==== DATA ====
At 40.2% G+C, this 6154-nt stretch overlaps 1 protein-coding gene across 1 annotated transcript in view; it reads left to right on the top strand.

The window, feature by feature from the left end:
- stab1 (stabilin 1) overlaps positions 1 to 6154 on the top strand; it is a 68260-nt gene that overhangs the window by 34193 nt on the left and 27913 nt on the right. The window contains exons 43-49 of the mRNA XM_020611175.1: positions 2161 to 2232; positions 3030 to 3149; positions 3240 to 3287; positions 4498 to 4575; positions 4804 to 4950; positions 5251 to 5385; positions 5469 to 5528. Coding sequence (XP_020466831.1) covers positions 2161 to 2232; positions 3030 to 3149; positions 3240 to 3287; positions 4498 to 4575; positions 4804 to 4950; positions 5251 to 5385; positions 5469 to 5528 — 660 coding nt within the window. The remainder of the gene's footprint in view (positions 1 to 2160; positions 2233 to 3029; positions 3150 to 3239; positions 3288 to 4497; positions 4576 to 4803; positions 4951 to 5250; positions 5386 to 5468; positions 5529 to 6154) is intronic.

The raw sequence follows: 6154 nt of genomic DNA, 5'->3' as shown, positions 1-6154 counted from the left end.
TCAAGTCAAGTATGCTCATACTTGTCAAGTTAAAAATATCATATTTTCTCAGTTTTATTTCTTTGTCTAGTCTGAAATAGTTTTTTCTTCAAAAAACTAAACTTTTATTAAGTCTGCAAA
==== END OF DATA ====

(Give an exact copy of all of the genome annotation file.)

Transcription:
At 40.2% G+C, this 6154-nt stretch overlaps 1 protein-coding gene across 1 annotated transcript in view; it reads left to right on the top strand.

The window, feature by feature from the left end:
- stab1 (stabilin 1) overlaps positions 1 to 6154 on the top strand; it is a 68260-nt gene that overhangs the window by 34193 nt on the left and 27913 nt on the right. The window contains exons 43-49 of the mRNA XM_020611175.1: positions 2161 to 2232; positions 3030 to 3149; positions 3240 to 3287; positions 4498 to 4575; positions 4804 to 4950; positions 5251 to 5385; positions 5469 to 5528. Coding sequence (XP_020466831.1) covers positions 2161 to 2232; positions 3030 to 3149; positions 3240 to 3287; positions 4498 to 4575; positions 4804 to 4950; positions 5251 to 5385; positions 5469 to 5528 — 660 coding nt within the window. The remainder of the gene's footprint in view (positions 1 to 2160; positions 2233 to 3029; positions 3150 to 3239; positions 3288 to 4497; positions 4576 to 4803; positions 4951 to 5250; positions 5386 to 5468; positions 5529 to 6154) is intronic.

The raw sequence follows: 6154 nt of genomic DNA, 5'->3' as shown, positions 1-6154 counted from the left end.
TCAAGTCAAGTATGCTCATACTTGTCAAGTTAAAAATATCATATTTTCTCAGTTTTATTTCTTTGTCTAGTCTGAAATAGTTTTTTCTTCAAAAAACTAAACTTTTATTAAGTCTGCAAA